I really recommend reading labels on blended protein powders. Find out the kind of protein it has in it, how much protein, fat, and carbs it has, and see if there’s any extra things like creatine added. If there’s a question of anything in there you think you might not need in your regimen, maybe it’s best to pick up a pure form of something else. However, blended proteins in many cases are great as a meal replacement, and will take the guess work out of deciding how much of what certain kind of protein you should be taking at what times. Have a scoop after your workout, before bed, or just as a snack. Blended proteins can be very convenient.
Unless there is an issue of particular food allergies or intolerances, I really don’t find a great use for specialty type proteins such as soy, pea, rice, or even beef powders. For the purposes of this article I’m writing, I’m interested in protein powders that are beneficial in athletic performance, recovery, and better fitness. Your best bets for this are going to come from whey, casein, and blended protein products. If your blended protein has some type of a specialty powder in it, that’s great. I’m all for getting extra protein. But I find the specialty sources to be far inferior to the more “traditional” powders in matters of absorption and bioavailability.
Bonus: Branched Chain Amino Acids
As this article is about protein powders, and a large importance of those powders is their amino acid profile, I figured I’d write a bit about the benefits of BCAA powder. For those of you looking to shut the door on muscle loss, have quicker recovery times, and sometimes boost your performance, a good BCAA supplement can hold the key to unlock this potential.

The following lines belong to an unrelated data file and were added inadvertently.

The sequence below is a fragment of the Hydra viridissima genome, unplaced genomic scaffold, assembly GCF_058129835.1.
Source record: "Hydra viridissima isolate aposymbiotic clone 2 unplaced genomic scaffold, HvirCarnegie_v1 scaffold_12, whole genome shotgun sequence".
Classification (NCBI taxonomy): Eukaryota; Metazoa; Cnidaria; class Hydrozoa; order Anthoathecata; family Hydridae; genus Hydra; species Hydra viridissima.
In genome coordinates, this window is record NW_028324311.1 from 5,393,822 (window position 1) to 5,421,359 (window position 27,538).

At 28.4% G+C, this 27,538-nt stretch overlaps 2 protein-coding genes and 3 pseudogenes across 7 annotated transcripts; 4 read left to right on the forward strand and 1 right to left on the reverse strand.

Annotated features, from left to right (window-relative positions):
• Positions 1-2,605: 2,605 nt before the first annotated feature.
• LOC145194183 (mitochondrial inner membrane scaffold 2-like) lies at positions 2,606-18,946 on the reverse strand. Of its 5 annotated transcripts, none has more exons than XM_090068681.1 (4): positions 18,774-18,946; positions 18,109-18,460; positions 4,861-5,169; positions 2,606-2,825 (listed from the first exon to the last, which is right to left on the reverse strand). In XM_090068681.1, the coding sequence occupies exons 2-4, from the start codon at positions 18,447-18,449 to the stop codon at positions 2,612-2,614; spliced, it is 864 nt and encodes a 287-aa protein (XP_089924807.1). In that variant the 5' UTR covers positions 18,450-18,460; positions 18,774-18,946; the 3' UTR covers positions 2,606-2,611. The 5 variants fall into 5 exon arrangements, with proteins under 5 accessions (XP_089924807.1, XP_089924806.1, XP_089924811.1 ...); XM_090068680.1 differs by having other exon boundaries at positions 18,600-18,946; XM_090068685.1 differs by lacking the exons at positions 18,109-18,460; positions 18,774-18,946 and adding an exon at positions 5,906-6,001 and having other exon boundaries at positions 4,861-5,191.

As I mentioned before, your muscles are made up of proteins, which in turn are made up of amino acids. The body naturally produces many amino acids, but it cannot make nine of them itself. They have to be ingested either through food or in supplement form. I won’t list the nine, but three of these amino acids are key in muscle building. Leucine, IsoLeucine, and Valine. These are the branched chain amino acids.
BCAAs are critical in muscle development because unlike other amino acids that are metabolized in the liver, BCAAs are metabolized specifically in the muscles themselves. Leucine is generally recognized as the dominant one of these three, and in general is the most sought after amino acid by people interested in building muscle mass. Food sources that are high in leucine include chicken and eggs. However, a good BCAA powder requires no food digestion, can be taken pre, during or post workout and is an amazing tool for preserving lean mass and recovering from a hard workout. Taken before a workout or during, it can help increase muscle endurance.
While protein powders contains a good level of BCAAs, a pure BCAA supplement requires no digestion unlike protein. You can take BCAAs after your workout, followed shortly after by a protein rich solid food meal to promote muscle growth, or you can stack BCAAs along with protein powder after your workout to nearly guarantee muscle preservation and promote new muscle growth. It can only help your overall cause.
I hope this gives everyone a better idea of what they’re buying when they head to the store or website to purchase a protein powder. There are a lot of different choices for a lot of different goals, and being educated on this subject is your best bet for buying the right powder at the right price. If you have any further questions on something I possibly didn’t cover, contact me and I’ll be happy to help. Have an awesome weekend, and go work out!